How Hydrating Are Drinks Other Than Water

Your body is two-thirds water, so it is important to stay hydrated. You don’t have to just drink water, though. In fact, everything you drink contributes to your hydration levels to a greater or lesser degree. You even get water from the food you eat.

When you think of other beverages, however, you can’t just think of their hydration effect. Drinks other than water often contain calories, sugar, and/or caffeine. These things can impact on your health in other ways, such as contributing to weight gain, or damaging your teeth.

 

Water is the Best Choice

Water is undoubtedly the best drink for hydration. It contains no calories and doesn't damage your teeth. Even if you exercise, water is probably all you need to maintain a healthy level of hydration. You only need to consider energy drinks or hydration drinks if you do particularly strenuous activity for long periods of time. Water is fine for normal 30 to 60 minute workouts.

Of course, not many of us drink only water. That leaves the question – using water as a baseline, how good are other drinks at hydrating you? Here are details of some of the most common types of drink:

 

Tea and Coffee

Caffeine has a diuretic effect so many people believe tea and coffee is dehydrating. In fact, it is about as good as water at hydrating you, but only if consumed at normal levels. A normal level of caffeine is below 300mg of caffeine a day, which is about three normal size cups of coffee. Pregnant women should only consume 200mg - about two cups.

 

Other Hot Drinks

Drinks like herbal teas and hot chocolate are also hydrating, but many are high in sugar and calories.

 

Milk

Research has found that milk (full fat and semi-skimmed) is very good at hydrating you. In fact, milk is better at hydrating you than water because it is retained in the body for longer. In addition, milk provides essential nutrients including calcium, protein, and B vitamins. There is a downside, though. Your body is able to retain milk for longer than water because of the high calorie content. It is, therefore, hydrating, but should be consumed in moderation because of the other potential impacts on your health.

 

Fruit Juice

Like milk, fruit juices, including smoothies, give you nutrients. They are also hydrating and, again, the hydration effect is better than water. This is because of the high calorie content but there is another problem with fruit juices that means you should control the level of consumption – they have a high sugar content.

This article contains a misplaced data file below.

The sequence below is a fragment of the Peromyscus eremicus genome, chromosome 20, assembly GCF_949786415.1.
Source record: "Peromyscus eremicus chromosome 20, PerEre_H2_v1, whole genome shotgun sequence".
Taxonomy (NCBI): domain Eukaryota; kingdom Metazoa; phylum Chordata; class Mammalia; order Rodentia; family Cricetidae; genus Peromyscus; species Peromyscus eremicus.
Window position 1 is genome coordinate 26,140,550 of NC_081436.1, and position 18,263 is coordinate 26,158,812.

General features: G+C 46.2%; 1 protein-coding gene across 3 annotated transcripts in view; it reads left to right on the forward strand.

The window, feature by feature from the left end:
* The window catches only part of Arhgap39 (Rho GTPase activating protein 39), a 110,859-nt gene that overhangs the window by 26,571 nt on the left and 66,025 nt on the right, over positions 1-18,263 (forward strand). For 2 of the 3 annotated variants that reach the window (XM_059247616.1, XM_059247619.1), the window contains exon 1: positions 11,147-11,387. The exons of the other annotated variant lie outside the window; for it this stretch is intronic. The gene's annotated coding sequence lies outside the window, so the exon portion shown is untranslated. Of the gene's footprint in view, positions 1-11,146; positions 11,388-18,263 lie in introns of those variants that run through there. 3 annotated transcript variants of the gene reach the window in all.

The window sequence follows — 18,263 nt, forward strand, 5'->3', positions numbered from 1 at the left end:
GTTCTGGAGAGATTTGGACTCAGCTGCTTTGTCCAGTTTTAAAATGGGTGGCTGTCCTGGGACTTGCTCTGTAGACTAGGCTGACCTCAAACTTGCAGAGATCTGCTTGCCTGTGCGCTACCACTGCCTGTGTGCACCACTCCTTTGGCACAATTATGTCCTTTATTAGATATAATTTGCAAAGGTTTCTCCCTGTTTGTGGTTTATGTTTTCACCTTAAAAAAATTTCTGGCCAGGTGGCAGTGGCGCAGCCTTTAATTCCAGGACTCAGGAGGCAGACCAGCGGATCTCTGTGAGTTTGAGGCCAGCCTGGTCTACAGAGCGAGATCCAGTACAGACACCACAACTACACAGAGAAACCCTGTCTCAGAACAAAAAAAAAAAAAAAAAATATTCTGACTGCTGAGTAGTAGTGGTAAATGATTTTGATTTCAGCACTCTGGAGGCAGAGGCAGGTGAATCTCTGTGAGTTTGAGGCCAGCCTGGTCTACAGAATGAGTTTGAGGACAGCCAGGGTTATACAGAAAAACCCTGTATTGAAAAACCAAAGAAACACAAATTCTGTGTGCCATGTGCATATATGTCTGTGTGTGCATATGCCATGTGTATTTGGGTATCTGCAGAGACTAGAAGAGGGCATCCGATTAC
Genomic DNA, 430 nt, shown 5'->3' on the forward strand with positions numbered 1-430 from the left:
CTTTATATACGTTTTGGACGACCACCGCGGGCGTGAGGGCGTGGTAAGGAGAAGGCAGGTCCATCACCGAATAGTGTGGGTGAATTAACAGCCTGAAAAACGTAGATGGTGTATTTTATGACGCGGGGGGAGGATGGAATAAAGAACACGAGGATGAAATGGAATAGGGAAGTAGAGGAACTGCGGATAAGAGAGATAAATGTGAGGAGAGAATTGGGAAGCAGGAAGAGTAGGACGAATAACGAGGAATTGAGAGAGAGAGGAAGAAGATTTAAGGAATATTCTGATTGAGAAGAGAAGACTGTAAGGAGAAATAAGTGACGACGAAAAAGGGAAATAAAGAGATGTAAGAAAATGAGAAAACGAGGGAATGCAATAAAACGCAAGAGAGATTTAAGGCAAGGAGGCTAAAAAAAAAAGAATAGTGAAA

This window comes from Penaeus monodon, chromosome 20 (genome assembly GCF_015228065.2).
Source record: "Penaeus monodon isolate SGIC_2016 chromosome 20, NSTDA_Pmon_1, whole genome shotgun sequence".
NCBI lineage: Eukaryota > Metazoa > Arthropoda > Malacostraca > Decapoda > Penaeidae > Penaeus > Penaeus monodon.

Soft Drinks

Soft drinks are hydrating, but many options contain high calories and high levels of sugar so can damage your health. You should moderate your consumption and opt for low and zero sugar options.

 

Alcoholic Drinks

Alcohol is one of the drinks that causes the most confusion when it comes to hydration. Firstly, alcoholic drinks contain water so they are hydrating. Drinks with high alcohol content, however, have increased diruetic effects so their impact on hydration is limited. Examples include spirits and wine.

As with the other options on this list, there are considerations other than hydration when considering alcoholic drinks. For example, many alcoholic drinks are high in calories and some are high in sugar, plus alcohol itself poses risks to your health.

The main reason that all drinks are hydrating is they all contain water. Full fat milk, for example, is 88 percent water. They can, therefore, be part of a moderated diet but with water at the centre of your hydration efforts.

 

 

Hydration Impact of Different Drinks*

Example: if user logs 100ml of water it will add 100ml towards your daily goal. If user logs 100ml of alcohol, it will add 0ml towards the daily hydration goal.

 

Drink Name Impact
Water 1
Tea 1
Coffee 0.9
Juice 1
Sports Drink 1.2
Energy Drink 1
Milk 1.2
Soda 1
Beer 0.9
Wine 0.8
Liquor 0.5

  

NOTE: although we did intensive research on this topic, always consider additional consultation with your health provider. WaterMinder is not a medical app and should not be used for medical purposes or to obtain specific hydration needs.

Have more questions? Submit a request

0 Comments

Article is closed for comments.
Powered by Zendesk